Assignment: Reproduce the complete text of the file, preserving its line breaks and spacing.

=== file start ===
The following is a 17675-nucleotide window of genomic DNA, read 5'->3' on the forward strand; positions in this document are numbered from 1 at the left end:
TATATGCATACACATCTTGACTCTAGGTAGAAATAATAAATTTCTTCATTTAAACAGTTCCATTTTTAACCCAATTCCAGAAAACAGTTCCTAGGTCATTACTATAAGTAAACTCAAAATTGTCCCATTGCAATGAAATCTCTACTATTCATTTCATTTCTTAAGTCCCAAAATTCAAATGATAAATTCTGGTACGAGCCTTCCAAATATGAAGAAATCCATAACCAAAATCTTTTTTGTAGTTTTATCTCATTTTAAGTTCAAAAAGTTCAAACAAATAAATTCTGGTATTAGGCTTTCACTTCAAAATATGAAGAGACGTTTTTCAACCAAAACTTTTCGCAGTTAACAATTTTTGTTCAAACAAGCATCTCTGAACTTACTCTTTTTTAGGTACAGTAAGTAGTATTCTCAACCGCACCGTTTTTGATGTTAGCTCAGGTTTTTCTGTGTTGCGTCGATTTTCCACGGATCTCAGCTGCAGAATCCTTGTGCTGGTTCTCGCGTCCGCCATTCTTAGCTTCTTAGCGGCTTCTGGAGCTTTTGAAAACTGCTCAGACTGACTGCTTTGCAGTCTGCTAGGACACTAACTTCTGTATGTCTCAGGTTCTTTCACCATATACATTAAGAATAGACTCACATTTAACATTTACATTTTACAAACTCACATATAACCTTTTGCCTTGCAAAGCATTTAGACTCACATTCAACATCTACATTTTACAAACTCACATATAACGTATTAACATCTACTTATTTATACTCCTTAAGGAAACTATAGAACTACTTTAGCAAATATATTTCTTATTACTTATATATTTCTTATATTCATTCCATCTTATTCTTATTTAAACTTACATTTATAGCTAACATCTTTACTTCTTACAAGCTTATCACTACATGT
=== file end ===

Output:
The following is a 17675-nucleotide window of genomic DNA, read 5'->3' on the forward strand; positions in this document are numbered from 1 at the left end:
TATATGCATACACATCTTGACTCTAGGTAGAAATAATAAATTTCTTCATTTAAACAGTTCCATTTTTAACCCAATTCCAGAAAACAGTTCCTAGGTCATTACTATAAGTAAACTCAAAATTGTCCCATTGCAATGAAATCTCTACTATTCATTTCATTTCTTAAGTCCCAAAATTCAAATGATAAATTCTGGTACGAGCCTTCCAAATATGAAGAAATCCATAACCAAAATCTTTTTTGTAGTTTTATCTCATTTTAAGTTCAAAAAGTTCAAACAAATAAATTCTGGTATTAGGCTTTCACTTCAAAATATGAAGAGACGTTTTTCAACCAAAACTTTTCGCAGTTAACAATTTTTGTTCAAACAAGCATCTCTGAACTTACTCTTTTTTAGGTACAGTAAGTAGTATTCTCAACCGCACCGTTTTTGATGTTAGCTCAGGTTTTTCTGTGTTGCGTCGATTTTCCACGGATCTCAGCTGCAGAATCCTTGTGCTGGTTCTCGCGTCCGCCATTCTTAGCTTCTTAGCGGCTTCTGGAGCTTTTGAAAACTGCTCAGACTGACTGCTTTGCAGTCTGCTAGGACACTAACTTCTGTATGTCTCAGGTTCTTTCACCATATACATTAAGAATAGACTCACATTTAACATTTACATTTTACAAACTCACATATAACCTTTTGCCTTGCAAAGCATTTAGACTCACATTCAACATCTACATTTTACAAACTCACATATAACGTATTAACATCTACTTATTTATACTCCTTAAGGAAACTATAGAACTACTTTAGCAAATATATTTCTTATTACTTATATATTTCTTATATTCATTCCATCTTATTCTTATTTAAACTTACATTTATAGCTAACATCTTTACTTCTTACAAGCTTATCACTACATGT